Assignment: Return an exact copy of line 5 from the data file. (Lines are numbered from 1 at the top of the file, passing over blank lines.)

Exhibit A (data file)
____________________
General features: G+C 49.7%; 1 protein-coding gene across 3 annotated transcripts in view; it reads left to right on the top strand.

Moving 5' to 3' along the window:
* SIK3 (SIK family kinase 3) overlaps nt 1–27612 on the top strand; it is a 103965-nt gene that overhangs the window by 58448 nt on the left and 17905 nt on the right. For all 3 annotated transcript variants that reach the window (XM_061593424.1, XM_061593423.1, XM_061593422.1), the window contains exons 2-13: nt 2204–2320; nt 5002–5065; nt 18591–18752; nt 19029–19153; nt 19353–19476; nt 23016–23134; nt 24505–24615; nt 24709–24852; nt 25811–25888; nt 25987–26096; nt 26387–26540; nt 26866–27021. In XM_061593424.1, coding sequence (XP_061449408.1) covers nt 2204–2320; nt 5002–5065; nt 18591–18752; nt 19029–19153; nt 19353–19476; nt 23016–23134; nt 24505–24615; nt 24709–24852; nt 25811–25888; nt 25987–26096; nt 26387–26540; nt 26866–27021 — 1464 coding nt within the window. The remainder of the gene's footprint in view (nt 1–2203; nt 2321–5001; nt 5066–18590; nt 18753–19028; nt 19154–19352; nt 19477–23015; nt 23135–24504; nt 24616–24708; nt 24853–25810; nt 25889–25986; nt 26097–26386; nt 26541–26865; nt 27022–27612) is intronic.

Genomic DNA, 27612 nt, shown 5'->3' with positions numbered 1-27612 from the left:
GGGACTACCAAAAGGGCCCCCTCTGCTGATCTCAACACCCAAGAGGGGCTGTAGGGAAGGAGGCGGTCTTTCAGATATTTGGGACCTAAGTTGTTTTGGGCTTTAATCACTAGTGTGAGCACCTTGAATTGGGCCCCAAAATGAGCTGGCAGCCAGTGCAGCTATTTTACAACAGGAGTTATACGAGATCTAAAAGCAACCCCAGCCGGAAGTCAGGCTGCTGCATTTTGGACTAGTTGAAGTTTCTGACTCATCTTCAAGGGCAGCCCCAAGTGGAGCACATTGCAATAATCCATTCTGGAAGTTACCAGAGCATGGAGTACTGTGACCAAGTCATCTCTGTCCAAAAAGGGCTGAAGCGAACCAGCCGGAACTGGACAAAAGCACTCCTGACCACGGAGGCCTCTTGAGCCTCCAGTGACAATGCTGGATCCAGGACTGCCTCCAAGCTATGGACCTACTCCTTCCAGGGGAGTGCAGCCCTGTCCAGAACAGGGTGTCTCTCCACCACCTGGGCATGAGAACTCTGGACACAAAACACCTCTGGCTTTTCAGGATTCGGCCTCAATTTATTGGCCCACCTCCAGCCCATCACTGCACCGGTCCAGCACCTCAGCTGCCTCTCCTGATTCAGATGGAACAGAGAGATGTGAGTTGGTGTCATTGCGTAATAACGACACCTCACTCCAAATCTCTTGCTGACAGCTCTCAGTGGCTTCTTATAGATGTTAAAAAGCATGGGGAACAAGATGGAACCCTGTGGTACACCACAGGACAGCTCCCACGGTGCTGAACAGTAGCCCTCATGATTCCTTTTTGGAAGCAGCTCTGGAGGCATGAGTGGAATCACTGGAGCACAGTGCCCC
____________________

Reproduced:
GGGACTACCAAAAGGGCCCCCTCTGCTGATCTCAACACCCAAGAGGGGCTGTAGGGAAGGAGGCGGTCTTTCAGATATTTGGGACCTAAGTTGTTTTGGGCTTTAATCACTAGTGTGAGCACCTTGAATTGGGCCCCAAAATGAGCTGGCAGCCAGTGCAGCTATTTTACAACAGGAGTTATACGAGATCTAAAAGCAACCCCAGCCGGAAGTCAGGCTGCTGCATTTTGGACTAGTTGAAGTTTCTGACTCATCTTCAAGGGCAGCCCCAAGTGGAGCACATTGCAATAATCCATTCTGGAAGTTACCAGAGCATGGAGTACTGTGACCAAGTCATCTCTGTCCAAAAAGGGCTGAAGCGAACCAGCCGGAACTGGACAAAAGCACTCCTGACCACGGAGGCCTCTTGAGCCTCCAGTGACAATGCTGGATCCAGGACTGCCTCCAAGCTATGGACCTACTCCTTCCAGGGGAGTGCAGCCCTGTCCAGAACAGGGTGTCTCTCCACCACCTGGGCATGAGAACTCTGGACACAAAACACCTCTGGCTTTTCAGGATTCGGCCTCAATTTATTGGCCCACCTCCAGCCCATCACTGCACCGGTCCAGCACCTCAGCTGCCTCTCCTGATTCAGATGGAACAGAGAGATGTGAGTTGGTGTCATTGCGTAATAACGACACCTCACTCCAAATCTCTTGCTGACAGCTCTCAGTGGCTTCTTATAGATGTTAAAAAGCATGGGGAACAAGATGGAACCCTGTGGTACACCACAGGACAGCTCCCACGGTGCTGAACAGTAGCCCTCATGATTCCTTTTTGGAAGCAGCTCTGGAGGCATGAGTGGAATCACTGGAGCACAGTGCCCC